“Biden’s task is to find a way, through policy and practise, to make upholding human rights more central to US government conduct in a way that has a better chance of surviving the radical changes in policy that have become a fixture of the US political landscape,” concluded Roth.

Xenophobic violence was brought into sharp focus and identified as an area of great concern and acrimony in South Africa. This, the report said, was despite the government’s launch of the National Action Plan to Combat Racism, Racial Discrimination, Xenophobia and Related Intolerance in 2019.

Concern for the safety and security of asylum seekers and refugees in South Africa was so high that on 24 March 2020 the African Commission on Human and Peoples’ Rights wrote President Cyril Ramaphosa a letter pointing out this vulnerability and urging him to address it.

According to the report, law enforcement officials often responded with indifference, provided inadequate remedies to xenophobic attacks or participated in the harassment and attacks. This left refugees and asylum seekers unprotected, particularly during the Covid-19 national lockdown, where they were overlooked when it came to food parcels and subsistence grants.

The report specifically mentioned that the SAPS and metro police used the excuse of counterfeit goods to raid and harass businesses owned and run by foreign nationals, using beatings, teargas and rubber bullets. Victims of these raids claim that the police re-sell the confiscated goods back to them.

The report said frequent incidents of xenophobia showed that “while the 2019 National Action Plan to combat xenophobia, racism, and discrimination marked an important step toward recognising and addressing these abuses, it has not ensured accountability for xenophobic crimes.”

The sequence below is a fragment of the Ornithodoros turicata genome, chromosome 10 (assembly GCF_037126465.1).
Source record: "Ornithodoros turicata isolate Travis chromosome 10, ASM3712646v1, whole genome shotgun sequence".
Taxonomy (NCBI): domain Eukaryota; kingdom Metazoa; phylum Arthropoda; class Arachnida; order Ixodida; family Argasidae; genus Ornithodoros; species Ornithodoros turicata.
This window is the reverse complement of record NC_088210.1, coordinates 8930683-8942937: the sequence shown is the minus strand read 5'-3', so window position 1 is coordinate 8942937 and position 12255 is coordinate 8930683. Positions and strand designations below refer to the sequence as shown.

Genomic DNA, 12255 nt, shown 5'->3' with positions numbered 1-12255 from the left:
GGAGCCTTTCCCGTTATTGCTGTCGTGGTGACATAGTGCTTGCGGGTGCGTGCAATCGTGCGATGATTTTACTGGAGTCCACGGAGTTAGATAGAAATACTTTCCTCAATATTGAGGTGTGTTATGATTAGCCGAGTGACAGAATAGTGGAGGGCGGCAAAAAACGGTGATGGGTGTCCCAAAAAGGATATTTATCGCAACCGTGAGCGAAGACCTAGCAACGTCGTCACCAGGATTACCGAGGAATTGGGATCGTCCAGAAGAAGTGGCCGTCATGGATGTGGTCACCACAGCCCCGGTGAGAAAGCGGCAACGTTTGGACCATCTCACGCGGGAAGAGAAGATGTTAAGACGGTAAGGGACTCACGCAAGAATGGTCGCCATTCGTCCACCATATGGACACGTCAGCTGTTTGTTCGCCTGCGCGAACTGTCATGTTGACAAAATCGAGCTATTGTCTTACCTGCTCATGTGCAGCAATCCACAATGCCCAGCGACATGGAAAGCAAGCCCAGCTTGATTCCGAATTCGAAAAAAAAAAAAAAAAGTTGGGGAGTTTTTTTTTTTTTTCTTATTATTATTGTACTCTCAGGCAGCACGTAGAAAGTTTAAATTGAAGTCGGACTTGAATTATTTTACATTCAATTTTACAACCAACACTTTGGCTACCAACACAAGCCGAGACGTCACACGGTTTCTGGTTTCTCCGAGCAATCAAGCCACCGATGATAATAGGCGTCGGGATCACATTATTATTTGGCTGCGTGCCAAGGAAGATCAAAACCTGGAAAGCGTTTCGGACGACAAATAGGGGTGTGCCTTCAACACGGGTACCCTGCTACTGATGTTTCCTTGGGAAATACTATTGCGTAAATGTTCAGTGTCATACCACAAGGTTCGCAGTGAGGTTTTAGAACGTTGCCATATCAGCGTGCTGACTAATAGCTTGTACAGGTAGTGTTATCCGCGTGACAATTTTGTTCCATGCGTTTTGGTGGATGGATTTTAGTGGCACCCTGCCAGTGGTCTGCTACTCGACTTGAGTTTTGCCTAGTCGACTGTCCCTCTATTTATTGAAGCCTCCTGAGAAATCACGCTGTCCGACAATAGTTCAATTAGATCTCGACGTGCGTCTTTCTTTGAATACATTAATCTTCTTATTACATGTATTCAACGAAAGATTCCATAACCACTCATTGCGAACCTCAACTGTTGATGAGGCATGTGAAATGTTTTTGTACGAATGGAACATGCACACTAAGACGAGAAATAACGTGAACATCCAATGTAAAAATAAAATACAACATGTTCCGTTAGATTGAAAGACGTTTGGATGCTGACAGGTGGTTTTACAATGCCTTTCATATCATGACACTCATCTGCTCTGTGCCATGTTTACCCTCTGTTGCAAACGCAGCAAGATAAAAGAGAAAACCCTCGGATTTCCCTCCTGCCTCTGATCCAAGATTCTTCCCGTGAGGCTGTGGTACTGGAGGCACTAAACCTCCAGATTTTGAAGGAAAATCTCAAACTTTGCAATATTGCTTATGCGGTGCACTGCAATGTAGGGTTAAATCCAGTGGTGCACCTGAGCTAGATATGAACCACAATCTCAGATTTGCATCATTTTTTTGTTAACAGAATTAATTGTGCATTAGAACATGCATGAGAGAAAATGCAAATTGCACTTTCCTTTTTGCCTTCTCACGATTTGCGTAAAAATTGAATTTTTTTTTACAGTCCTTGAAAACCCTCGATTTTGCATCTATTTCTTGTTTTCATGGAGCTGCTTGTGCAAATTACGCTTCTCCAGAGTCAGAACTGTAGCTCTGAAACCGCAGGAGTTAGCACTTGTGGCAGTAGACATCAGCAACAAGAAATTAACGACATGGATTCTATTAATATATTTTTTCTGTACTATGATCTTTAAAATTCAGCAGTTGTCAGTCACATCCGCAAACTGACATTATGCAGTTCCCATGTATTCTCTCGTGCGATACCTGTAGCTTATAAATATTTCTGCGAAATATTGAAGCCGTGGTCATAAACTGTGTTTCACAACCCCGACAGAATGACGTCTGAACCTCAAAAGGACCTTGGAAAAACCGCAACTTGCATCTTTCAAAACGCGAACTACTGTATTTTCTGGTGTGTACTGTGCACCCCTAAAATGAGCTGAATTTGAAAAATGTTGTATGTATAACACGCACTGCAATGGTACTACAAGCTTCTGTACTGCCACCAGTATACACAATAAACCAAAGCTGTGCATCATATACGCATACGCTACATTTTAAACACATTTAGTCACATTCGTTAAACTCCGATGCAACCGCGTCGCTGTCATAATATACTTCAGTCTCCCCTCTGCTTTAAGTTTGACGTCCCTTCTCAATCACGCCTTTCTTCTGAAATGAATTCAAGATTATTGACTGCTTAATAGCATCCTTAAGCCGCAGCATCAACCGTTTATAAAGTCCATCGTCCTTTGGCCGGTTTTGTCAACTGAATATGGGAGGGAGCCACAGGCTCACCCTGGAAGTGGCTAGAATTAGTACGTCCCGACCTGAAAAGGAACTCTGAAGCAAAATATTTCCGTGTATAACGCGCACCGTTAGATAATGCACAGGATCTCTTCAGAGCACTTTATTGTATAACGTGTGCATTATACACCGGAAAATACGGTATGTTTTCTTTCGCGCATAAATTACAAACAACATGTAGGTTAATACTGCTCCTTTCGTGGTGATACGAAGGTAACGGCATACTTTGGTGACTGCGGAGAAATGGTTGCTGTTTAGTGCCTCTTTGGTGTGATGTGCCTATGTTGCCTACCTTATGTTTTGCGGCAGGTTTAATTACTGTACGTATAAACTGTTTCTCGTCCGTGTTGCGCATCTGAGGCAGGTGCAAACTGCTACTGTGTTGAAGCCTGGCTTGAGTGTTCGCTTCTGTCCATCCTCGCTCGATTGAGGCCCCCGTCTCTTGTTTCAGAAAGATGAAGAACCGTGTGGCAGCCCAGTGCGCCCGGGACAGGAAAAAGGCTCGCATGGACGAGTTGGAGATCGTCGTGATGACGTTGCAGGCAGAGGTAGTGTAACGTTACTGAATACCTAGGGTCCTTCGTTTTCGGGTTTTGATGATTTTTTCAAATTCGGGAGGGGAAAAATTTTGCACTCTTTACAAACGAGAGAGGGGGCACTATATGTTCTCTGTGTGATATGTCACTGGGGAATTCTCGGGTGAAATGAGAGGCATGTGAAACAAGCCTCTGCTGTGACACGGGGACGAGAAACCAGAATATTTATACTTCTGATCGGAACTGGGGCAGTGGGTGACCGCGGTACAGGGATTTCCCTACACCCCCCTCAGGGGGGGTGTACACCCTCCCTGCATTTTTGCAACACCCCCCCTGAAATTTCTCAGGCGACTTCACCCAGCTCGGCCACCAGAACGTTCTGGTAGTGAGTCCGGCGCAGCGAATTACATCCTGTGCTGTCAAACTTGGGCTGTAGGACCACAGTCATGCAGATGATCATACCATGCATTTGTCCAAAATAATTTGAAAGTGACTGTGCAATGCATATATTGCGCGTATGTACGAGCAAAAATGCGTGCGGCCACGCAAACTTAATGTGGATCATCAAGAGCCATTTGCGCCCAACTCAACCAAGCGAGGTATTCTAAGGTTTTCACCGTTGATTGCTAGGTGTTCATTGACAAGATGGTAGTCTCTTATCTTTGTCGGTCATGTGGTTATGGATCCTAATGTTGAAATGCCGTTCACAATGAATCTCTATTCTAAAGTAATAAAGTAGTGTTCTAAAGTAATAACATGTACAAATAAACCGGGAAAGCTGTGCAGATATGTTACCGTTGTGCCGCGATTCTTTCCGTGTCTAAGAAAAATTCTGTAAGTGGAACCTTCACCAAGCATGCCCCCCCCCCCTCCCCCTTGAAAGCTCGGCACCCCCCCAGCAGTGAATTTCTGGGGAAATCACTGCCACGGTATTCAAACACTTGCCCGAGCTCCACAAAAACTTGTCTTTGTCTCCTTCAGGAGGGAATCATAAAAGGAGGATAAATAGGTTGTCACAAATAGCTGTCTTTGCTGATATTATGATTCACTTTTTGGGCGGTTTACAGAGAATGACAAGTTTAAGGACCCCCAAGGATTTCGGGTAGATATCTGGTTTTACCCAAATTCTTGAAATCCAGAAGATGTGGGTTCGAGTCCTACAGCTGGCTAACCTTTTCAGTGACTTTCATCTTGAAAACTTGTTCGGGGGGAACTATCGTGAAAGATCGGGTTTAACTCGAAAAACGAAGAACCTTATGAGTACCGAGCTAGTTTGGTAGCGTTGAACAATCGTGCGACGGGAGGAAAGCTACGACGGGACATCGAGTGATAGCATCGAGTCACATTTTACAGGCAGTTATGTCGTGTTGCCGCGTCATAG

Protesters march against gender-based violence at the JSE in Sandton in 2019 after the rape and murder of UCT student Uyinene Mrwetyana in Cape Town. (Photo: Gallo Images / Alet Pretorius)

Another alarming human rights issue noted by the report in South Africa is the gender-based violence crisis, acknowledged by president Ramaphosa as a second pandemic that South Africa has to contend with, highlighting that 51% of women had experienced violence in an intimate partner relationship.

The criminalisation of sex work in South Africa is reported as undermining “sex workers’ access to justice for crimes committed against them”. It exposed them “to unchecked abuse and exploitation by law enforcement officials, including police officers”.

Children’s human rights were infringed on two fronts; by the Department of Basic Education failing to come up with an adequate plan to feed nine million learners as stipulated in the National School Nutrition Programme and in the Centre for Child Law’s case fighting for the rights of migrant and undocumented learners to receive an education. 

The report described the South African government’s response to Covid-19 as having “overlooked refugees and asylum seekers. Many lesbian, gay, bisexual, and transgender (LGBT) African asylum seekers and undocumented migrants were also overlooked. Sex worker rights groups also noted that this vulnerable population had been left out of relief planning. The government did not sufficiently consult with people with disabilities in its Covid-19 policies, leaving many at serious risk of Covid-19 infection, hunger and other harms.”

As a result, on 12 May 2020, the rapporteur for South Africa at the African Commission on Human and Peoples’ Rights, Solomon Ayele Dersso, sent an urgent appeal to the government to protect the rights of vulnerable groups, including refugees, asylum seekers and migrants during the national lockdown. DM/MC